The plots of $\sin(kx)$ over the real line are somehow boring and look essentially all the same:

For larger $k$ you cannot easily tell which $k$ it is (not only due to Moiré effects):

But when plotting $\sin(kx)$ over the unit circle by

$$x(t) = \cos(t) (1 + \sin(kt))$$ $$y(t) = \sin(t) (1 + \sin(kt))$$

interesting patterns emerge, e.g. for $k = 1,2,\dots,8$

**Interlude:** Note that these plots are the stream plots of the complex functions

$$f_k(z)=\frac{1}{2i}(z^k - \overline{z^k})z $$

on the unit circle (if I didn't make a mistake). Note that $f_k(z)$ is not a holomorphic function.

You may compare this with the stream plot of

$$g_k(z)=\frac{1}{2i}(z^k - \overline{z^k}) = f_k (z)/z$$

with $g_k(e^{i\varphi}) = \sin(k\varphi) $:

*[End of the interlude.]*

Even for larger $k$ one still could tell $k$:

Furthermore you can see specific effects of rational frequencies $k$ which are invisible in the linear plots. Here are the plots for $k=\frac{2n +1}{4}$ with $n = 1,2,\dots,8$:

The main advantage of the linear plot of $\sin(kx)$ is that it has a simple geometrical interpretation resp. construction: It's the plot of the y-coordinate of a point which rotates with constant speed $k$ on the fixed unit circle:

Alternatively, you can look at the sine as the projection of a helix seen from the side. This was the idea behind one of the earliest depictions of the sine found at Dürer:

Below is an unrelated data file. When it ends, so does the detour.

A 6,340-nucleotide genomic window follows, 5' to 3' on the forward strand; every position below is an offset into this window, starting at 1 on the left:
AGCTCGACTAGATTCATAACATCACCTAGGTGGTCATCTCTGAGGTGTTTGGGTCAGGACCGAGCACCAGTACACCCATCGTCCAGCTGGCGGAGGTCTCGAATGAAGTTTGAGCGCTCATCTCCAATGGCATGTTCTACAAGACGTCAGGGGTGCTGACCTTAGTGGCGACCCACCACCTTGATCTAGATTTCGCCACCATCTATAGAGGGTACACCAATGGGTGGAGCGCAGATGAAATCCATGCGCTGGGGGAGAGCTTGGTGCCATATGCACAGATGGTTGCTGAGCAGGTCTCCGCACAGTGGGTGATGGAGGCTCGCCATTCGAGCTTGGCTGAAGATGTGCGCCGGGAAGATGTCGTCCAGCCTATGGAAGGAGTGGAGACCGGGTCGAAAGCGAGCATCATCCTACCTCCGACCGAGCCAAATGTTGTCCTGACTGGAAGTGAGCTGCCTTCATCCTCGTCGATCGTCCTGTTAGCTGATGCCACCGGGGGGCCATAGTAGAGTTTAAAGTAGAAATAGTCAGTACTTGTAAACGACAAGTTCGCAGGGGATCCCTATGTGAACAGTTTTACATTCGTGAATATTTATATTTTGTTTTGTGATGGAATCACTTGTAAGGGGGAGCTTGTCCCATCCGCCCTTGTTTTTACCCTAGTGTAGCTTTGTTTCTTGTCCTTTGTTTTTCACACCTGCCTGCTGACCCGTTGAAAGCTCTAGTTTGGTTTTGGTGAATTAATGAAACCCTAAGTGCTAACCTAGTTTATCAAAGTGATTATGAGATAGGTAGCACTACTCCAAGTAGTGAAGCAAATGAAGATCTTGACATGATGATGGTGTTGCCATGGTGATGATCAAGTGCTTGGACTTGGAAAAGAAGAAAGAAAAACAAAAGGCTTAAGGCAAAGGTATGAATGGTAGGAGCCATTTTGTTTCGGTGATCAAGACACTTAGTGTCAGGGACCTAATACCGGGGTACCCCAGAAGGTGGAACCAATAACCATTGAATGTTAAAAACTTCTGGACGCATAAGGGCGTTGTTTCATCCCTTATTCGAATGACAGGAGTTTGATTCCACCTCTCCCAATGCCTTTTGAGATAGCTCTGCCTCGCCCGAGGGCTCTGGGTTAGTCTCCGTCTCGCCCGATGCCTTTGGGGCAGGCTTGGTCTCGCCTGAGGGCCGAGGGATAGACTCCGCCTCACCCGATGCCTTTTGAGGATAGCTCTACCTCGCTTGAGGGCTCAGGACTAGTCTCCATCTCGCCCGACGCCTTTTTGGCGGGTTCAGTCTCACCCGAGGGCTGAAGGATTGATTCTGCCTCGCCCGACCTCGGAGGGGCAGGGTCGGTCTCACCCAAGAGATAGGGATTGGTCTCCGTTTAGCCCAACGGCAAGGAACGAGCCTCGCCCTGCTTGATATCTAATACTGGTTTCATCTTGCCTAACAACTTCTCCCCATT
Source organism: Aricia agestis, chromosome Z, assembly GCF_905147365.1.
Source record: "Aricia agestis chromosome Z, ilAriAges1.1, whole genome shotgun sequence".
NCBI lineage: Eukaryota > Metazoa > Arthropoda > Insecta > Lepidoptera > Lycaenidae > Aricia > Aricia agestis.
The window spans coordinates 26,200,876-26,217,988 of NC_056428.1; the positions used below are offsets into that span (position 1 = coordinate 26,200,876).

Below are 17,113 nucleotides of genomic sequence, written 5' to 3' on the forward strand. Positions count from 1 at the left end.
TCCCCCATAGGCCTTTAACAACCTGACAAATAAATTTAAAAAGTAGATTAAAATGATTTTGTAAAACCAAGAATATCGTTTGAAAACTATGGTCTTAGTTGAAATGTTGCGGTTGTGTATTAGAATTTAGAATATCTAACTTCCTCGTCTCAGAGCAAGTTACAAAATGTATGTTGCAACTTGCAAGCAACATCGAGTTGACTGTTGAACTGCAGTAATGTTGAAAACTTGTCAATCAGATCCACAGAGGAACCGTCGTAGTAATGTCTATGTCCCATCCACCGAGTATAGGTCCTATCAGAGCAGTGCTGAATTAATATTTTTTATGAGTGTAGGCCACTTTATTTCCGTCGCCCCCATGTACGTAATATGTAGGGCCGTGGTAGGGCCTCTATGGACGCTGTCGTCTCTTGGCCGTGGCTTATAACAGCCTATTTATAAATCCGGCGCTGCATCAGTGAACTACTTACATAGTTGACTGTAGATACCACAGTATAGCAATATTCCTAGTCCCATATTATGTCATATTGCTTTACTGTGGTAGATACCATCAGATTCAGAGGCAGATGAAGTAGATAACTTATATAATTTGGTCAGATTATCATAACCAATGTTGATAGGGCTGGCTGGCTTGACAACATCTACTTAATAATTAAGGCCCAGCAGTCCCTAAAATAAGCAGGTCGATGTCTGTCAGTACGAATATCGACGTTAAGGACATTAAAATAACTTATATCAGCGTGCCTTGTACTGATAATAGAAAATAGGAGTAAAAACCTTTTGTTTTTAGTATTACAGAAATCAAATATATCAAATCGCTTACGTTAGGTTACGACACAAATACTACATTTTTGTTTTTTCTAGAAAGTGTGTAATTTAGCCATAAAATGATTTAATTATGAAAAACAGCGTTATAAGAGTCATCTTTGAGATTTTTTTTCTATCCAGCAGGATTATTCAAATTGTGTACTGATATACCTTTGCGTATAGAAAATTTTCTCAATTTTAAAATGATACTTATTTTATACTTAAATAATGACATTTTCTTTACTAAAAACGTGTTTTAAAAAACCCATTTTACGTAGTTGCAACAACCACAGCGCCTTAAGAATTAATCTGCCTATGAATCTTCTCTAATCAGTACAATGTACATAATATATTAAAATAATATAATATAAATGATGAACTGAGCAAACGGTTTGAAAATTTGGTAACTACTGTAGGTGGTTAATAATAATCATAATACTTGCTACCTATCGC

Compare this to the cases of cycloids and epicycles. These also have a simple geometrical interpretation - being the plots of the x- and y-coordinates of a point on a circle that rolls on the line

resp. moves on another circle with constant speed

My question is:

By which geometrical interpretation resp. construction (involving circles or ellipses or whatsoever) can the polar plots of $\sin$ be seen resp. generated? Which construction relates to the construction of $\sin$ by a rotating point on a circle in the way that the construction of epicycles relates to the construction of cycloids?

Just musing: Might this question have to do with this other question on Hidden patterns in $\sin(kx^2)$? (Probably not because you cannot sensibly plot $\sin(kx^2)$ radially, since there is no well-defined period.)